Washington (CNN) - A federal court has given the Obama administration the go-ahead to continue funding embryonic stem cell research.
The controversial 2-1 decision Friday is a victory for supporters of federally-funded testing for a range of diseases and illnesses.FULL STORY
(CNN) - An appeals court has lifted an injunction imposed by a federal judge, thereby allowing federally-funded embryonic stem-cell research to continue while the Obama administration appeals the judge's original ruling against use of public funds in such research.
Editor's note: Michael J. Fox is an Emmy Award winning actor, best-selling author and advocate for Parkinson's research. His foundation is dedicated to finding a cure for Parkinson's disease through an aggressively funded research agenda and to ensuring the development of improved therapies for those living with Parkinson's.
(CNN) - Biomedical research is complicated. For patients, the pace of progress can be frustratingly slow. Two announcements last month - one about biomarkers, the other about stem cell research - left many of us feeling that for every promising discovery, there are even greater setbacks.
We started August with good news about the discovery of an Alzheimer's biological marker in spinal fluid that will allow earlier diagnosis of patients who are experiencing some memory loss. It may not sound sexy. But for Alzheimer's patients and their loved ones, the significance of this finding is hard to overstate.
Washington (CNN) - A federal judge Tuesday rejected the Obama administration's request to stay his recently imposed injunction against use of public funds in embryonic stem-cell research.
District Court Judge Royce Lamberth said he could not agree to delay his injunction while the case is appealed.
"Defendants (the government) are incorrect about much of their 'parade of horribles' that will supposedly result from this Court's preliminary injunction," Lamberth wrote in his court order.
The "horribles" he referred to are an extensive list of research projects outlined by the National Institutes of Health that will have to be shelved if a stay is not granted.
(CNN) - The Justice Department has filed its appeal of a federal court ruling that blocked federal funding for embryonic stem-cell research, warning that the decision could shut down life-saving research and stall medical breakthroughs.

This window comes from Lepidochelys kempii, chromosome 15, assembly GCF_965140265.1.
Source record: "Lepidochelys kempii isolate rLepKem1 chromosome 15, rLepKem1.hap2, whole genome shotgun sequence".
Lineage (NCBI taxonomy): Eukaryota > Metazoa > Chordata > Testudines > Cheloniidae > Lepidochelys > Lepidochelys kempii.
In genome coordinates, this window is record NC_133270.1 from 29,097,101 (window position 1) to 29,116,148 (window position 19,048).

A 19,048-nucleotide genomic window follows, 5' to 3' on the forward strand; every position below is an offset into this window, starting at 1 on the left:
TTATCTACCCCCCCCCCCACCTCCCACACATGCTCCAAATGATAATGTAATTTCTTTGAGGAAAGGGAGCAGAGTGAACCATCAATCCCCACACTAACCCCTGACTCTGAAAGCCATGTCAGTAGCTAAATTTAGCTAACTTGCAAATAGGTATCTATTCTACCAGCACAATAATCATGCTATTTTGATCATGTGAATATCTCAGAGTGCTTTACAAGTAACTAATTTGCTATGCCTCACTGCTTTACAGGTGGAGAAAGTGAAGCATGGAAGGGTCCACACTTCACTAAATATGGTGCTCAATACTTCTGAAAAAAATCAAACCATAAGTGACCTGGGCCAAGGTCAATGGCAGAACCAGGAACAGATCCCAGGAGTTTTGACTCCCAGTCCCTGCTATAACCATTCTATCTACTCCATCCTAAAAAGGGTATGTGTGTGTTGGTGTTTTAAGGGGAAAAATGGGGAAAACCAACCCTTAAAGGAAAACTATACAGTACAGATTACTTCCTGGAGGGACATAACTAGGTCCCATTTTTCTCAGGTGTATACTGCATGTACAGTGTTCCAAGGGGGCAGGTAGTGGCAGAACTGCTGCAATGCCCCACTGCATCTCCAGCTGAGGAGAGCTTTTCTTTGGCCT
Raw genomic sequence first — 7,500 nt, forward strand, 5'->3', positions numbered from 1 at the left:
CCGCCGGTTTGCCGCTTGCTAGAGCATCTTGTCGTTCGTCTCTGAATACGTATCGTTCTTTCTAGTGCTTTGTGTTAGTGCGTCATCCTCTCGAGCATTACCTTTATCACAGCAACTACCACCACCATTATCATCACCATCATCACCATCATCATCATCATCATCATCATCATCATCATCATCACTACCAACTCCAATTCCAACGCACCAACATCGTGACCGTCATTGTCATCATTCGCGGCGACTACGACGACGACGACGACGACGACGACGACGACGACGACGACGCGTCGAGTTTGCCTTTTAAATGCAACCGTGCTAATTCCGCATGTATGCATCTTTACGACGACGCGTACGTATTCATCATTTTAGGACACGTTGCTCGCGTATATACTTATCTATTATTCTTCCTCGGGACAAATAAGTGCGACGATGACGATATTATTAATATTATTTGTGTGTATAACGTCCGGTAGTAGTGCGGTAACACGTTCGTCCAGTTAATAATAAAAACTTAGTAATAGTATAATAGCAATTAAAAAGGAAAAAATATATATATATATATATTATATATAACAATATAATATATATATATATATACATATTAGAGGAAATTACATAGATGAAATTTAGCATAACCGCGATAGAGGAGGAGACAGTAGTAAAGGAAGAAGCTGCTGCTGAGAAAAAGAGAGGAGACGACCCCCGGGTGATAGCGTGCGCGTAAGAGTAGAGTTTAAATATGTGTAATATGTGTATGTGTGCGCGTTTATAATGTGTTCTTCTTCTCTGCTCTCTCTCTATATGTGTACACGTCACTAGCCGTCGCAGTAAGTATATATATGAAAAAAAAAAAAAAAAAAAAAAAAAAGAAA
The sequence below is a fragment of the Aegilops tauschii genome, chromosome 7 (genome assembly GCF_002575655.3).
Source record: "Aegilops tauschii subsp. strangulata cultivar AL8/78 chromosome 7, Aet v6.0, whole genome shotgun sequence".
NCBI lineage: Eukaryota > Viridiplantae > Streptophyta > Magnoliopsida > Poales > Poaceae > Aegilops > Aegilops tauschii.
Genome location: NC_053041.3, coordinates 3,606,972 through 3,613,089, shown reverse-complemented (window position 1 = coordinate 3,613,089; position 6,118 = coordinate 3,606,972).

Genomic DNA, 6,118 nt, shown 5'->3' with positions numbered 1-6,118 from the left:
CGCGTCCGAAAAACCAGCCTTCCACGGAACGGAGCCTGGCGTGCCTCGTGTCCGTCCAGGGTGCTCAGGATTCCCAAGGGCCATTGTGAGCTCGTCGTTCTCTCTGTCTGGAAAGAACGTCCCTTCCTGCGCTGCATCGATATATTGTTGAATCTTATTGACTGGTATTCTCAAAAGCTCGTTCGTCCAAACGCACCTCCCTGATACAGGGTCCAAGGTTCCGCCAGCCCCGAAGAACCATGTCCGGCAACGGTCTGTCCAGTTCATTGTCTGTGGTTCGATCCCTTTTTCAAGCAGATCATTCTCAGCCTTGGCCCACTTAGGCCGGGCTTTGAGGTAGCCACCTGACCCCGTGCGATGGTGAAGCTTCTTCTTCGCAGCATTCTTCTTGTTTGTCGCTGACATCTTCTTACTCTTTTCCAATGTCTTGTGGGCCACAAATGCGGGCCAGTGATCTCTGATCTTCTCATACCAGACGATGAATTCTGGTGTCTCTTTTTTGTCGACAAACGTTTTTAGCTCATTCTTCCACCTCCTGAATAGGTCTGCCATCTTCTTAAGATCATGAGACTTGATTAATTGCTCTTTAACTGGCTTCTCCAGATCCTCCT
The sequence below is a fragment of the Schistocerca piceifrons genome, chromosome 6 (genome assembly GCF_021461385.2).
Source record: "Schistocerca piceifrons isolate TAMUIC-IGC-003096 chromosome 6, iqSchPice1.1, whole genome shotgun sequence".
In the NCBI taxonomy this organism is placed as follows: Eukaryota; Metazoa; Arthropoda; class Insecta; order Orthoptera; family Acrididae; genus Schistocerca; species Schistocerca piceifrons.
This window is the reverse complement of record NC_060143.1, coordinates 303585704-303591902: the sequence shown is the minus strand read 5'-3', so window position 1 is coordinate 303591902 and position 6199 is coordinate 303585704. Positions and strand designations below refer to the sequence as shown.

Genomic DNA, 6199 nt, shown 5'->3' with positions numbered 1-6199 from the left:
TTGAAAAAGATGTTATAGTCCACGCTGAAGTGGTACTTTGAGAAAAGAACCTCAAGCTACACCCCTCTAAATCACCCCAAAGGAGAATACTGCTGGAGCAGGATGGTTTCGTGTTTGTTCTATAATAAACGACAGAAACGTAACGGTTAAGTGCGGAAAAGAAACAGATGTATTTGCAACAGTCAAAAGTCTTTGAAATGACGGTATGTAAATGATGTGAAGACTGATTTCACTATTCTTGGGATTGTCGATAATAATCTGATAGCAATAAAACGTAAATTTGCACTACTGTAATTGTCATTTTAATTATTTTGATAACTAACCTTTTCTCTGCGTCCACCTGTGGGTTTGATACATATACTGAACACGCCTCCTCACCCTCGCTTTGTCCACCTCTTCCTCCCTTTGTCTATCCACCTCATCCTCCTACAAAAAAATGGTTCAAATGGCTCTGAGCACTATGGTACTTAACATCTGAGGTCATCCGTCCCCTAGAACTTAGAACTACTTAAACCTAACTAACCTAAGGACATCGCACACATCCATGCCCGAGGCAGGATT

Washington (CNN) - The Obama administration will appeal a federal judge's decision to temporarily block federal funding of embryonic stem cell research, Justice Department spokesman Matthew Miller confirmed Tuesday.
(CNN) - Administration officials are still reviewing a federal judge's decision to grant a preliminary injunction stopping federal funding of embryonic stem cell research, White House Deputy Press Secretary Bill Burton said Tuesday.
They are "exploring all possibilities" to allow such research to continue, Burton told reporters at Martha's Vineyard, Massachusetts, where President Barack Obama is on vacation.
Monday's ruling by U.S. District Judge Royce C. Lamberth could even cut off stem cell research that was allowed under former President George W. Bush, Burton said. Obama believes embryonic stem cell research conducted under "stringent ethical guidelines" is critical, the spokesman added.
(Updated at 5:25 p.m.)
Washington (CNN) - A U.S. district judge granted a preliminary injunction Monday to stop federal funding of embryonic stem cell research that he said destroys embryos, ruling it went against the will of Congress.
The ruling by Judge Royce C. Lamberth was a blow to the Obama administration, which last year issued guidelines to allow federal funding for embryonic stem cell research.
Lamberth's ruling said all embryonic stem cell research involves destroying embryos, which violates the Dickey-Wicker Amendment included in federal spending bills.
"The Dickey-Wicker Amendment unambiguously prohibits the use of federal funds for all research in which a human embryo is destroyed," Lamberth's ruling said. "It is not limited to prohibit federal funding of only the 'piece of research' in which an embryo is destroyed. Thus, if ESC [embryonic stem cell] research is research in which an embryo is destroyed, the guidelines, by funding ESC research, violate the Dickey-Wicker Amendment."
Washington (CNN) - Thirteen new human embryonic stem cell lines have been approved for use in federally funded research - the first to be approved under an executive order from President Obama - the National Institutes of Health announced Wednesday.
Under the administration of President George W. Bush, federal funding for such research was limited to cell lines created before August 2001. Obama issued an executive order in March repealing that policy and ordering the NIH to adopt guidelines for the creation of new stem cell lines and their use.
"I am happy to say that we now have human embryonic stem cell lines eligible for use by our research community under our new stem cell policy," said NIH Director Francis Collins. "In accordance with the guidelines, these stem cell lines were derived from embryos that were donated under ethically sound informed consent processes. More lines are under review now, and we anticipate continuing to expand this list of responsibly derived lines eligible for NIH funding."
The NIH said 11 stem cell lines from a lab at Children's Hospital in Boston, Massachusetts, qualify for federal funding, as do two lines developed at New York's Rockefeller University.